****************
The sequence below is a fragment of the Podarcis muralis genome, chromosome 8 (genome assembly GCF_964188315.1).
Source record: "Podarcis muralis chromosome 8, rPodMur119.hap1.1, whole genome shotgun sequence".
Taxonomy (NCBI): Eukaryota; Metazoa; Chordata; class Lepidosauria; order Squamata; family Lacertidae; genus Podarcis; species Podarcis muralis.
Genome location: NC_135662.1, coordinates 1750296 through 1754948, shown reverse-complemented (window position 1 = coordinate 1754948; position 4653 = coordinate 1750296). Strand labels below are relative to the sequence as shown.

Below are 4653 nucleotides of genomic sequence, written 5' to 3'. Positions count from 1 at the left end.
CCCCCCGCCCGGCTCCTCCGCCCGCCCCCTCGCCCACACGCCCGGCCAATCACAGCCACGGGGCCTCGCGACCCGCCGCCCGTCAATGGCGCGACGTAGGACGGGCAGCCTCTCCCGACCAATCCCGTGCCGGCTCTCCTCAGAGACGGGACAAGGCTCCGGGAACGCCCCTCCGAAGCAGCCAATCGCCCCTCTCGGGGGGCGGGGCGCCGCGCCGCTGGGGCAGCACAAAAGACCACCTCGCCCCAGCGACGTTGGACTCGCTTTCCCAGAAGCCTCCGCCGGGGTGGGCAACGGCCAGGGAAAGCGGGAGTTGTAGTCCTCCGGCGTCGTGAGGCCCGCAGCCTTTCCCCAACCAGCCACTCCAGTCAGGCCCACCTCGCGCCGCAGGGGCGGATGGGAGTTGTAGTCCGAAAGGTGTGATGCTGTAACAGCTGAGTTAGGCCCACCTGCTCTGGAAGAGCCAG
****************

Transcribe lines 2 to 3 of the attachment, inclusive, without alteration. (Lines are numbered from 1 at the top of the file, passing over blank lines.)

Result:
Source record: "Podarcis muralis chromosome 8, rPodMur119.hap1.1, whole genome shotgun sequence".
Taxonomy (NCBI): Eukaryota; Metazoa; Chordata; class Lepidosauria; order Squamata; family Lacertidae; genus Podarcis; species Podarcis muralis.